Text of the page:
Dr. Jan Timbrook, Curator of Ethnography, Santa Barbara Museum of Natural History, talks about the way indigenous people used various plants on the Channel Islands.
Karana would have made her skirt from surf grass, a marine plant that looks like long green hair and can be found in the tidepools around the island. The strands were rinsed, straightened, and partly dried before being woven into mats, twisted to make string, or made into women’s skirts.
Most likely, Karana’s skirt would have had a few rows of twined surf grass weaving at the top, with the other strands hanging loose like long fringe down to her knees. Karana might have molded small bits of soft beach tar around the ends of the surf grass strands that hung near her knees. These little weights would make the skirt sway softly when she walked.
Surf grass can only be made into flexible items, like bags and nets, not rigid containers. The only plant on San Nicolas that could be used as basket material is willow. Slender stalks of sandbar willow can be fashioned into openwork carrying baskets used when harvesting clams, mussels, or other shellfish.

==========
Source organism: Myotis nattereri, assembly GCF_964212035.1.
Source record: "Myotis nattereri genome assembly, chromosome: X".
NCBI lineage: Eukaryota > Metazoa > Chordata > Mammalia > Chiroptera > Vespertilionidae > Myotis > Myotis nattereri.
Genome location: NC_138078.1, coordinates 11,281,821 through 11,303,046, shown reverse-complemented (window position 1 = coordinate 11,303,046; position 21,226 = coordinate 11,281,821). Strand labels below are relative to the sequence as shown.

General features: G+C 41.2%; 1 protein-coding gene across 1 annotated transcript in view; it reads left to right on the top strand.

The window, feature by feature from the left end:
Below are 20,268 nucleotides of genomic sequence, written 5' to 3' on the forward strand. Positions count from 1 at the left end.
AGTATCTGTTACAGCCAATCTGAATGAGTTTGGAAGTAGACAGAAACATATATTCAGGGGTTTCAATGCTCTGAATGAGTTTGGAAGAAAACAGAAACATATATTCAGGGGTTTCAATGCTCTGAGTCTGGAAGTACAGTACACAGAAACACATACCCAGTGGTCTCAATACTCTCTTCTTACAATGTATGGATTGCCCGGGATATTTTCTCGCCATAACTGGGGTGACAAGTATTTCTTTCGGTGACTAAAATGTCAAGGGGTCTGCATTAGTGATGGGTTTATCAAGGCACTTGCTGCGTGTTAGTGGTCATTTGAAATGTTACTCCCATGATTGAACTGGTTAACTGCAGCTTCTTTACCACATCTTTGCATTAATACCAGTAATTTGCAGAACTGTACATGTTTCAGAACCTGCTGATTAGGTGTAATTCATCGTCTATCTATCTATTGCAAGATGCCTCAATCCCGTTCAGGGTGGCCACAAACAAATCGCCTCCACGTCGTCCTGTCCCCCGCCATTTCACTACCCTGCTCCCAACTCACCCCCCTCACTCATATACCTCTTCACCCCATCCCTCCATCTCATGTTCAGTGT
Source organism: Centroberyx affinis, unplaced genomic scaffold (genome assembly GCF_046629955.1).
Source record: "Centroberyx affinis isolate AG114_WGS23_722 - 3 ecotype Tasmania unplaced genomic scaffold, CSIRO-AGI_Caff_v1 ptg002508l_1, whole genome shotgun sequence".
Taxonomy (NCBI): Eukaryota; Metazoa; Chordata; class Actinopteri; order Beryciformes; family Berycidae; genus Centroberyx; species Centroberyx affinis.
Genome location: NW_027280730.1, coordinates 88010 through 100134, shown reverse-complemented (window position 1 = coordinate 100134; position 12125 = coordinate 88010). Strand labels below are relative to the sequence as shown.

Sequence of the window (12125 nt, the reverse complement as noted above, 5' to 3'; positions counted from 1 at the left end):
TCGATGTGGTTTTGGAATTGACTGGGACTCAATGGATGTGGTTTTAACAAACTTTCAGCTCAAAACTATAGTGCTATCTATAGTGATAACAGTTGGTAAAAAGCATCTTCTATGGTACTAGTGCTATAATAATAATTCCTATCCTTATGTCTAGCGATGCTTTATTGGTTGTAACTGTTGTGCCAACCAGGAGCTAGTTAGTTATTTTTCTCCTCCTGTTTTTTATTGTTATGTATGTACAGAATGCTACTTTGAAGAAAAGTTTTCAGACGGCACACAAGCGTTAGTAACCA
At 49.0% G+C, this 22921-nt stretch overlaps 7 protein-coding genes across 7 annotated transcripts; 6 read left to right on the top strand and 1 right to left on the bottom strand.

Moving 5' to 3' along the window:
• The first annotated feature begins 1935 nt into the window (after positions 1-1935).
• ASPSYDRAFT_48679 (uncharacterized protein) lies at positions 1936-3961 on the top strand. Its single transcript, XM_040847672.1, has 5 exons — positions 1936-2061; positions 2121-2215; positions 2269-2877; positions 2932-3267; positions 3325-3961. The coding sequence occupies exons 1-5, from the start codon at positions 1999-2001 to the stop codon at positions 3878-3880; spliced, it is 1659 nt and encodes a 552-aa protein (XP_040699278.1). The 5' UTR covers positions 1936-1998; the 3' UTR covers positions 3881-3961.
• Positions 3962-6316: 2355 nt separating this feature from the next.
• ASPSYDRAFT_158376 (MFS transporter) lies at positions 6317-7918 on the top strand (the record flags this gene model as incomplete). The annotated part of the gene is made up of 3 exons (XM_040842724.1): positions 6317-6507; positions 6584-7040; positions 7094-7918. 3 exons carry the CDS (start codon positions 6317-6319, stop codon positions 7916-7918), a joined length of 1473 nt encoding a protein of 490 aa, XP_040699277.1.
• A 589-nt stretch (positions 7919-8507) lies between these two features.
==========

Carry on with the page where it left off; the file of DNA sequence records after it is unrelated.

It is possible that some baskets used by the Nicoleños, especially those used for boiling liquids with hot rocks, were obtained through trade with mainland peoples. George Nidever, who retrieved the Lone Woman from San Nicolas Island in 1853, watched the Lone Woman make water bottle baskets while they were still on the island.
Listen to chapter 18 entry
Learn about use of island plants for mats, string, skirts, bags, nets, and baskets.
- 1 minute, 38 seconds
Last updated: November 26, 2017